Ten days into the lockdown, and I’d bet my property (of which I have none) on the fact that Karan would pretend to quit the army to see if Romila still “loves” him. 21 days later, Romila would start emo-texting her fellow news anchor, Arnab.
Maddy and Reena (Rehnaa Hai Terre Dil Mein)
It wouldn’t take Reena (Dia Mirza) – the independent career woman with a penchant for bad boys – more than two days within four walls to recognize Maddy’s (R. Madhavan) fragile Brahminical masculinity parading as cute SRK-level edginess. By the fifth day, Maddy would be going all Kabir Singh on Reena (“honey, I love you like I slap you”), and the cops would have to break down the door in full hazmat suits to stop the couple from infecting one another with eternal bitterness.
Madhav Shastri was a dangerous stalker and an abusive lover. In a parallel universe, 21 days later, Reena left Maddy (who then overdosed after his lookalike played a nice guy in Rang De Basanti), and she grew older to become Dia Mirza – the strong, elegant single mother – in Anubhav Sinha’s Thappad.
Kabir and Naina (Yeh Jawaani Hai Deewani)
I still can’t sleep at night when I think about the fake happily-ever-after from this film. It was all done and dusted, and understood: Naina (Deepika Padukone) is an introverted doctor who realizes that Kabir (Ranbir Kapoor) is too much of a free bird to buckle down, and Kabir is a restless travel-show cinematographer with a dream job and unresolved daddy issues. Kabir can’t possibly just show up at her place and convince her it’s all fine and dandy. From experience, I can tell you: That’s not how it works.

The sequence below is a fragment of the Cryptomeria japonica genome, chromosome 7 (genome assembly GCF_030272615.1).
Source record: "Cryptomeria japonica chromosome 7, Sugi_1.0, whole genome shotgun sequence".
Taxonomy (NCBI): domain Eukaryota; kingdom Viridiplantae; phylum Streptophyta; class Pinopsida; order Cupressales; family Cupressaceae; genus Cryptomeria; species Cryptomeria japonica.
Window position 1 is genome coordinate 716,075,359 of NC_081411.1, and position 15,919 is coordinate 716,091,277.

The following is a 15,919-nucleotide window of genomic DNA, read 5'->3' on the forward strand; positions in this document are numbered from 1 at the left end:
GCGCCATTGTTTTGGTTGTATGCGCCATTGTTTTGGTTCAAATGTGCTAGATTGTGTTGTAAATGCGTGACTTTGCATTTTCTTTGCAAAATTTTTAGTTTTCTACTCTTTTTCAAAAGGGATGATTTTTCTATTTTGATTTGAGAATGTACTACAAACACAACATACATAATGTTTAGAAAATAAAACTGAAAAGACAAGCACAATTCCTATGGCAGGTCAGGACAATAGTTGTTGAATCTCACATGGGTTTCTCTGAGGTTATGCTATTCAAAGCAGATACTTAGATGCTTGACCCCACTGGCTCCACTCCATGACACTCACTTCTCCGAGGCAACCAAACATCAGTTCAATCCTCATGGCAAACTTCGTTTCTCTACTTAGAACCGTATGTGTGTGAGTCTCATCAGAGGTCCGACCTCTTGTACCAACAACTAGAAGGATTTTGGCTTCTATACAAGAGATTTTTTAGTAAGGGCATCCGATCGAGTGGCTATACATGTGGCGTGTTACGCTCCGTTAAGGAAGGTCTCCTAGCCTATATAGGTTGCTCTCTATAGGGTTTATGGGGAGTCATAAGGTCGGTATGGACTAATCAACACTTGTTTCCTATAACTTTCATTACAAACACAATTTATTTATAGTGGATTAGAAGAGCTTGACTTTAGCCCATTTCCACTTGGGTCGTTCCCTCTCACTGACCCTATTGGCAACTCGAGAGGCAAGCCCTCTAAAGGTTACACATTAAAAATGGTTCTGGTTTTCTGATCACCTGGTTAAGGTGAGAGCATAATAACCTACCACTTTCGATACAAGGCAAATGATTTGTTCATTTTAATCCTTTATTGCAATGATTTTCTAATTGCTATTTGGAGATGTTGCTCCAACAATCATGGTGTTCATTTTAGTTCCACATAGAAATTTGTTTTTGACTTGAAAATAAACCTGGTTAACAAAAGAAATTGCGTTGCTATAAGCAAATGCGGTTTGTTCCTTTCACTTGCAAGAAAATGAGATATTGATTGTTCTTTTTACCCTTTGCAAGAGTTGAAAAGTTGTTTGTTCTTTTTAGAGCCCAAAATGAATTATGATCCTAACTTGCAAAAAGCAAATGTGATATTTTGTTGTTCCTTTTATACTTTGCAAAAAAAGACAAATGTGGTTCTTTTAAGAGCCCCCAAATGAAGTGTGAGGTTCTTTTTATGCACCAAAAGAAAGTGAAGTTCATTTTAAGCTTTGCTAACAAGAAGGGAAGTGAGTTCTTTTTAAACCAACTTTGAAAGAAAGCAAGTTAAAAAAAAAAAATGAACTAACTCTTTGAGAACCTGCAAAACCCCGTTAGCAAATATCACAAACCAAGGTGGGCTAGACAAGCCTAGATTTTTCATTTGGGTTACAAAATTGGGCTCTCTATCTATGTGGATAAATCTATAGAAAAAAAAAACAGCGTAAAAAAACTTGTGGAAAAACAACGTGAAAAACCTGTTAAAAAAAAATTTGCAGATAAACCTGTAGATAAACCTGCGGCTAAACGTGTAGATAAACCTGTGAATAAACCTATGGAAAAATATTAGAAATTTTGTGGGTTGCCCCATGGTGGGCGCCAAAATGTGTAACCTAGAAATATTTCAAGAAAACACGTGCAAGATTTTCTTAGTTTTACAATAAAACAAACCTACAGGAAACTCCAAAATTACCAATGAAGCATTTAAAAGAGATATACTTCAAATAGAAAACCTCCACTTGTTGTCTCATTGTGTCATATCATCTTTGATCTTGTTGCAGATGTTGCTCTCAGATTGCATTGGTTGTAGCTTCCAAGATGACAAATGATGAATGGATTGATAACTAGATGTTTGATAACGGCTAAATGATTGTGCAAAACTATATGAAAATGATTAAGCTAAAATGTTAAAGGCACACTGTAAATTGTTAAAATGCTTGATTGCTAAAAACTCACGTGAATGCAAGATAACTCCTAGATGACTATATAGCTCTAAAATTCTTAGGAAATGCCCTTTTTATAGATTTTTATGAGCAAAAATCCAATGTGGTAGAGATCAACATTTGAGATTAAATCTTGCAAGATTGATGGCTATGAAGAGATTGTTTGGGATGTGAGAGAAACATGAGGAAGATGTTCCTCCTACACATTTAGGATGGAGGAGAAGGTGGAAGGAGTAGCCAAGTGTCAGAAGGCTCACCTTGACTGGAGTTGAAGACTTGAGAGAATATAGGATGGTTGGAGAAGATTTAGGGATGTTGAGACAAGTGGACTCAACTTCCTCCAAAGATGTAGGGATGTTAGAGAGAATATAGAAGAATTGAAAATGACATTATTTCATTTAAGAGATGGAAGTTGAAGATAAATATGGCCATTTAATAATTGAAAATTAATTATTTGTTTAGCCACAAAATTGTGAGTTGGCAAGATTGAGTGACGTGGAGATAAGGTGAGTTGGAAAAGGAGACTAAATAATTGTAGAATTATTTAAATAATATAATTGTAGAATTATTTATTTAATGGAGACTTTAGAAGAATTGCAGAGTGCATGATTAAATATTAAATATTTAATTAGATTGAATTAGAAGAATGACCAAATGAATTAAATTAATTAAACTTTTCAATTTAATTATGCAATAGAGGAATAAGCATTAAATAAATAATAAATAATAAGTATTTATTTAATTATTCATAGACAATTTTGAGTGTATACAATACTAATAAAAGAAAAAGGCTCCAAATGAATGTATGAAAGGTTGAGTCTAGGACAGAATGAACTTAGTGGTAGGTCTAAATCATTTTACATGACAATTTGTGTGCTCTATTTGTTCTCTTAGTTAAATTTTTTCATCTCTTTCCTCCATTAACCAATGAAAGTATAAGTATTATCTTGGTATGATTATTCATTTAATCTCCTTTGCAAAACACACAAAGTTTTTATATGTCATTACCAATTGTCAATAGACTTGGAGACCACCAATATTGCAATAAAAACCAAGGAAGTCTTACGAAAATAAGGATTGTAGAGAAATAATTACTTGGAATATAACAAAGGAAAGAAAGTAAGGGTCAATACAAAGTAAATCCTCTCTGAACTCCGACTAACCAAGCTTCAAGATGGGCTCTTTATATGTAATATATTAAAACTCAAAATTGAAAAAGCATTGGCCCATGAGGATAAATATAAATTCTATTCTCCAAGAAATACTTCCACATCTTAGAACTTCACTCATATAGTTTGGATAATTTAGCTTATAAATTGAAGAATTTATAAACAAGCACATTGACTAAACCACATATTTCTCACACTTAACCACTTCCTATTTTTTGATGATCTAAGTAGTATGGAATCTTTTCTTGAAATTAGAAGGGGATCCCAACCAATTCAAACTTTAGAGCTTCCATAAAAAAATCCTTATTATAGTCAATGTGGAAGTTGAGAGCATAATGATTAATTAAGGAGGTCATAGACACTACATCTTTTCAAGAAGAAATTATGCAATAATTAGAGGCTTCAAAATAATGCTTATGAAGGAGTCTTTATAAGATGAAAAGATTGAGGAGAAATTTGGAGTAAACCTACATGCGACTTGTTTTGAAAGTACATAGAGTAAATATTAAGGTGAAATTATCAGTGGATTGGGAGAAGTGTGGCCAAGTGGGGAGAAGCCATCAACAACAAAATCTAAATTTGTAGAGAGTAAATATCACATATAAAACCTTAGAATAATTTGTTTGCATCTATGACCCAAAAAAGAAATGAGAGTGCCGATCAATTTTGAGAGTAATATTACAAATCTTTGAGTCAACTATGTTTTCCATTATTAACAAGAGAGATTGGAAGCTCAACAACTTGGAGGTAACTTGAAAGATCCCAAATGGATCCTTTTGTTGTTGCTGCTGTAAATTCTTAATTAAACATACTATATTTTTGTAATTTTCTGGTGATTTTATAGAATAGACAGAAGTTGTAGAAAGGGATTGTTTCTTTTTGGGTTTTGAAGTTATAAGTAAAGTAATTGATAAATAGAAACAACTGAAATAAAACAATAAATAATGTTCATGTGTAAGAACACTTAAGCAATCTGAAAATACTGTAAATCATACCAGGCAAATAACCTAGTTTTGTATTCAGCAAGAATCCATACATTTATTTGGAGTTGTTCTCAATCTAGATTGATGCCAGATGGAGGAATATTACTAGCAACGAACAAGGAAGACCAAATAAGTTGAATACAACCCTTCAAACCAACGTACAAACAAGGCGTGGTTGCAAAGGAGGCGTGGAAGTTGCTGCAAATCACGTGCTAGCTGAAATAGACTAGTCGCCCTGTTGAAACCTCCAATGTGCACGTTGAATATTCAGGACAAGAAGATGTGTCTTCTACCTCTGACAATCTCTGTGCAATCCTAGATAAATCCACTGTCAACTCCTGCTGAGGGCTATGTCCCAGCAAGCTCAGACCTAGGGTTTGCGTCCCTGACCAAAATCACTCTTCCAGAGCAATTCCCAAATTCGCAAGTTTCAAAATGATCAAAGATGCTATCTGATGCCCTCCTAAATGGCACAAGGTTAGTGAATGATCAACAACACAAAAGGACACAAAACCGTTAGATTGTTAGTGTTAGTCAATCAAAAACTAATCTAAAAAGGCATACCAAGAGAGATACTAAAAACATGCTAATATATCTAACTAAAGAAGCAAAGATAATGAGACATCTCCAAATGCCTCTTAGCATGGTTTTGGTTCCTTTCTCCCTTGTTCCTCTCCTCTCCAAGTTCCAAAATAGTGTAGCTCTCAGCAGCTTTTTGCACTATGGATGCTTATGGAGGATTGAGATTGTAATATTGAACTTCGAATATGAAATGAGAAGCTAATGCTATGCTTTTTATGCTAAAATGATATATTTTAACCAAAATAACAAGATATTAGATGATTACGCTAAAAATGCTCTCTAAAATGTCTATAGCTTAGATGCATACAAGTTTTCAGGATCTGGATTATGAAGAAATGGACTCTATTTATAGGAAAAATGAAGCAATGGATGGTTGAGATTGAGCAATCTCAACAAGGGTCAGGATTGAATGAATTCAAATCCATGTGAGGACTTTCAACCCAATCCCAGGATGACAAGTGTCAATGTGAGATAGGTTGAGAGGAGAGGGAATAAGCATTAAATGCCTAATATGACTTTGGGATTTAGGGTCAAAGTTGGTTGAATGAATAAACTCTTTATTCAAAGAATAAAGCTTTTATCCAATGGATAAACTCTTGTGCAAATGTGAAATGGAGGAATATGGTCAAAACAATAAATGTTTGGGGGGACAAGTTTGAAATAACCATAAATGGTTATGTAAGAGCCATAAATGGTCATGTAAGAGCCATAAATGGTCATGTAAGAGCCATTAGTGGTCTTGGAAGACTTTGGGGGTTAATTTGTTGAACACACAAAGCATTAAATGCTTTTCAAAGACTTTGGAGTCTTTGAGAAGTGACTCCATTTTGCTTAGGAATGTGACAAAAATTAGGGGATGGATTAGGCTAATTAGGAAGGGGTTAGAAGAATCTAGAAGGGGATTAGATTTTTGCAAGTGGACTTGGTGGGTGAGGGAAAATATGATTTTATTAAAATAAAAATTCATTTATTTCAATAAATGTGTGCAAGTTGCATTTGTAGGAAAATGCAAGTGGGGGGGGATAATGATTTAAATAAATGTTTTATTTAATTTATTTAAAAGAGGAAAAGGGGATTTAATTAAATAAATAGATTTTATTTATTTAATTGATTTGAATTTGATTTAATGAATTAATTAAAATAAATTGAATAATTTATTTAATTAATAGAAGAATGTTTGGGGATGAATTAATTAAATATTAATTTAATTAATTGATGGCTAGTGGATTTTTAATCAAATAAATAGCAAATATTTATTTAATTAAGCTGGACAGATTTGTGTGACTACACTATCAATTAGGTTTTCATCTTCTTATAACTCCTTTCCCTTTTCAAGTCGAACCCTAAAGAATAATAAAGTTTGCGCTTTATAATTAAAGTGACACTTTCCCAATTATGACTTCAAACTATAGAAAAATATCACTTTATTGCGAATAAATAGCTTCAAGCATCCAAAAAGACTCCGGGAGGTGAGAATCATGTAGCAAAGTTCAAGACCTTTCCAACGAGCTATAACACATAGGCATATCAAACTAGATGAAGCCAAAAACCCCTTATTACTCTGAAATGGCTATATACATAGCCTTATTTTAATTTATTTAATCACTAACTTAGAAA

Three days into the lockdown at home, and she’d notice that Kabir is a relapsed drug addict who can’t stay still in one space. He’s bouncing off the walls. He wants to get on the next plane out. He insists on coming to the hospital with her for her double-shifts because he needs “fresh air”. I can imagine Naina tearing up as she treats suspected Covid-19 patients, because Kabir is restrained by the staff and sent into the isolation ward for 14 days. Once he’s released, he escapes into the wild – never to be seen again.
Vanraj and Nandini (Hum Dil De Chuke Sanam)
Two hours into the lockdown, Nandini (Aishwarya Rai) explodes. She confronts Vanraj (Ajay Devgan), for whom social isolation is as normal as breathing, and lets rip: Not a hawaa ka jhoka, but a frustrated monologue about how his self-righteous and grating nobility fooled her into choosing him over mercurial “artist” Sameer (Salman Khan). Vanraj is in fact a terribly boring and mediocre man who overcompensates for his lack of personality with his painfully quiet affection, and the prospect of being trapped with him (instead of, say, cheating on him and living a double life) for three whole weeks is unbearable for Nandini.
She also goes all Taani partner (Anushka Sharma in RNBDJ) on Vanraj, begging him not to be so awfully kind because it makes her feel cripplingly obligated towards him. By the fourth day, she would grab his face, look him in the eye, hold back her tears and whine: Tum mujhe tang karne lage ho, Vanraj. Great martyr Vanraj would then go out of his way – again – and help her locate Sameer (SamRockzz) on Facebook.